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Windows Explorer doesn't load on startup


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I recently installed and ran the trial version of Malwarebytes.  It found this in the registry, but now when I restart, Windows Explorer doesn't load (Win10).

I get a blank screen with a command box, I have to manually type Explorer to get into windows.

Is this a false positive?
Does windows 10 normally load the explorer via the command prompt?
If so, how do I add the explorer command back to get it to load automatically?

I've looked in MSConfig, it tells me to go to the task manager to manage startup programs, but I can't see where to add a new one.  Should i do it via the registry?


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The issue seems to have been resolved, I have done system file checks a couple of ways.  The windows one via the command prompt didn't seem to fix it, even after downloading the latest info from micorsoft.  I the ran one using Glary Utils.  not sure if that's what fixed it, but it is back to normal.

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Ok fixed it.  The part I needed to do is underlined, but I left the rest in in case it is useful.  My Shell entry said "%comspec%"

From this site:

Here is a new trick of malware, booting only to the command prompt. Since malicious software changes daily to stay ahead of antivirus programs it has a one-day window to cause havoc. Further, the black hats are always two-steps ahead. They probably know Windows better than the programmers at Microsoft do. This new trick is to boot into a command prompt and not load the explorer.exe file. Most programs that start when you boot are loaded only when the explorer.exe file does. Many antivirus real-time scanners and update procedures are only loaded when explorer.exe is. By preventing that file to open, the antivirus does not update. If the antivirus does not update, it does not know about the new malware on the computer.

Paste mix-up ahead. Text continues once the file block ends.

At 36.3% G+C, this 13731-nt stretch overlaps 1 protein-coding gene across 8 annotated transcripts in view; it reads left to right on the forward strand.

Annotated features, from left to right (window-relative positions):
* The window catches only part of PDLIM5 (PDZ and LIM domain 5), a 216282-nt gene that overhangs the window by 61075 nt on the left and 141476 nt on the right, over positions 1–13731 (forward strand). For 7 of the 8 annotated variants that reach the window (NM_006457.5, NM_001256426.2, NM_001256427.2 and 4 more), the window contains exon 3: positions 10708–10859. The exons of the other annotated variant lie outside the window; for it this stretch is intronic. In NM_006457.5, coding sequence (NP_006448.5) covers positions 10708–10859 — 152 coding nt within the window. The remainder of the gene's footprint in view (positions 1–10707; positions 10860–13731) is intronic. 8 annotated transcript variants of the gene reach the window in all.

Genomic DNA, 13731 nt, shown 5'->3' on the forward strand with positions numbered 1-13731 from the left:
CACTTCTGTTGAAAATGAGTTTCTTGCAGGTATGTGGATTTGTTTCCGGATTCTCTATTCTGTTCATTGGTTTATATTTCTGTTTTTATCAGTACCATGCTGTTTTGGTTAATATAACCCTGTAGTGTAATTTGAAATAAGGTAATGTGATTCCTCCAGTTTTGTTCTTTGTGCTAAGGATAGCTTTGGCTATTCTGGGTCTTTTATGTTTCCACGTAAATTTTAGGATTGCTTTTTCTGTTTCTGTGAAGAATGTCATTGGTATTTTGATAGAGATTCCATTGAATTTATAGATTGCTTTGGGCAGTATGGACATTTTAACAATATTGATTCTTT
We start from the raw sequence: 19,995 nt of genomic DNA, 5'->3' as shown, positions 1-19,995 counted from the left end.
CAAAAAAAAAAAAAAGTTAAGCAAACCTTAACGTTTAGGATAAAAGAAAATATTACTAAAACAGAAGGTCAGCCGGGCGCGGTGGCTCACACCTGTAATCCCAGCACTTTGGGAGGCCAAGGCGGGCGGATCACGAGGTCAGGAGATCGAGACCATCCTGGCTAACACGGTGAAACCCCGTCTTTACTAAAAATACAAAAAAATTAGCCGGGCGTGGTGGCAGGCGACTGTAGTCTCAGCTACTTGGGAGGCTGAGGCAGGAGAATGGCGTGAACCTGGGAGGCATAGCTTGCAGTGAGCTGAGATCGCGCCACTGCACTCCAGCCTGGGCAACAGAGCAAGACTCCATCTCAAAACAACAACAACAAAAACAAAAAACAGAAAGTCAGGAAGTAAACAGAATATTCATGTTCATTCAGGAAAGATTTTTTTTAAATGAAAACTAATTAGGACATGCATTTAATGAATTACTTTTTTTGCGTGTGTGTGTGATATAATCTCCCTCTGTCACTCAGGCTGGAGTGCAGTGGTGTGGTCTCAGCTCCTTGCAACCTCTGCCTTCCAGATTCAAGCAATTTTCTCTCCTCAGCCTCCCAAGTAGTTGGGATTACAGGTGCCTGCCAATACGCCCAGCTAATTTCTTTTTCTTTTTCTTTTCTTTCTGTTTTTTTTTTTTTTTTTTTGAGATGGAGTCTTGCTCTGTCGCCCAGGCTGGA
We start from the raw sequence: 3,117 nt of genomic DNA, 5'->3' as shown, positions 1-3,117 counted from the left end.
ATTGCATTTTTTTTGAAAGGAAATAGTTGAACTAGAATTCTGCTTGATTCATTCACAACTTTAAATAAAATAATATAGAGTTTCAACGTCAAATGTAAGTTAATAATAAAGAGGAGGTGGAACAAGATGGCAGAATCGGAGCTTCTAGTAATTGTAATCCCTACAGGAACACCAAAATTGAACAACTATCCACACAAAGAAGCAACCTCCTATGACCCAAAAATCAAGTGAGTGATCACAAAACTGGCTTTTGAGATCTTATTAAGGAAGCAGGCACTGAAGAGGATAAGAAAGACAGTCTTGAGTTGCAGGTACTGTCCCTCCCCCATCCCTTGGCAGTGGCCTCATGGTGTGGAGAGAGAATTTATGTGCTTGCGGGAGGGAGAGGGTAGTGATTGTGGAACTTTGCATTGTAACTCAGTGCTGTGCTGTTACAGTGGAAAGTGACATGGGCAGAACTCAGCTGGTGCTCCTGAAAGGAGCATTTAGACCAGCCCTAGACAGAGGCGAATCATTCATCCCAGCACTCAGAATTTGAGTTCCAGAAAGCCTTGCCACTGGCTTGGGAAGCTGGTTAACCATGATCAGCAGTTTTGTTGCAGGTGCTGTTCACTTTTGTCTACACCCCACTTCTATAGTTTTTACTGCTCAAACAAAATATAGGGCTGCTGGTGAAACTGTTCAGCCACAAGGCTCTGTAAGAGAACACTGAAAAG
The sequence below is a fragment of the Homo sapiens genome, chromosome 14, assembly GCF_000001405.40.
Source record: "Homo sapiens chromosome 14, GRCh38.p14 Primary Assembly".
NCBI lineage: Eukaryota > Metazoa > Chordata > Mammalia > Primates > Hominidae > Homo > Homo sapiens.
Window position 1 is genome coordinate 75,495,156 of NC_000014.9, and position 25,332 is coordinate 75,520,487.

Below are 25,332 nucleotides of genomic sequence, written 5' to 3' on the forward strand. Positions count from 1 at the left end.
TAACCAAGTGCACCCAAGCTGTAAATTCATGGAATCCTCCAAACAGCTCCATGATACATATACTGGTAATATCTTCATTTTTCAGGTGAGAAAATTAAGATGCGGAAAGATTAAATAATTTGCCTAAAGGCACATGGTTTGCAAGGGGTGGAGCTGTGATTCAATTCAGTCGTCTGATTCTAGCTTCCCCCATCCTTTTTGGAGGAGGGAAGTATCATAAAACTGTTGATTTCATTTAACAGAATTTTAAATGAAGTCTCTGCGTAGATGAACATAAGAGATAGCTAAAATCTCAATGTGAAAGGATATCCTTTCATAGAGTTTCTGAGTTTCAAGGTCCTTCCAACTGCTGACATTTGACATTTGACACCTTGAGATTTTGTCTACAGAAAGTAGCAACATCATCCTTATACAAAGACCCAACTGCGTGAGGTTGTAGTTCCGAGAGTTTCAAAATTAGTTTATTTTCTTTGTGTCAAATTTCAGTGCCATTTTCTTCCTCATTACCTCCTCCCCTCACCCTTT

The fix is simple enough. You will first need to remove the file that starts the malware. Try safe mode first. Although a new trick of some malware is to cause the computer to immediately reboot when starting in safe mode so you may need to use the Windows Vista/7/8 DVD to manually remove the file in the places malware like to hide.

Once the malware is removed, open the registry editor: regedit.exe. Navigate to the registry hive HKEY_CURRENT_USER\Software\Microsoft\Windows NT\CurrentVersion\Winlogon. Look for the keys shell and ParseAutoexec. The ParseAutoexec key is probably set to 1, that is the default value. You might want to change it to 0 so that the autoexec.bat is not run by default. If you see the shell key, you should either delete it or change the value to explorer.exe. If the shell key is absent, Windows defaults to global entry. Next, check the global entry by navigating to the HKEY_LOCAL_MACHINE\Software\Microsoft\Windows NT\CurrentVersion\Winlogon hive and make sure the shell key’s value is explorer.exe.

After that, in the command prompt run the explorer.exe file and then do a malware scan to clean out any remnant files.

Edited by Deders
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  • 3 weeks later...

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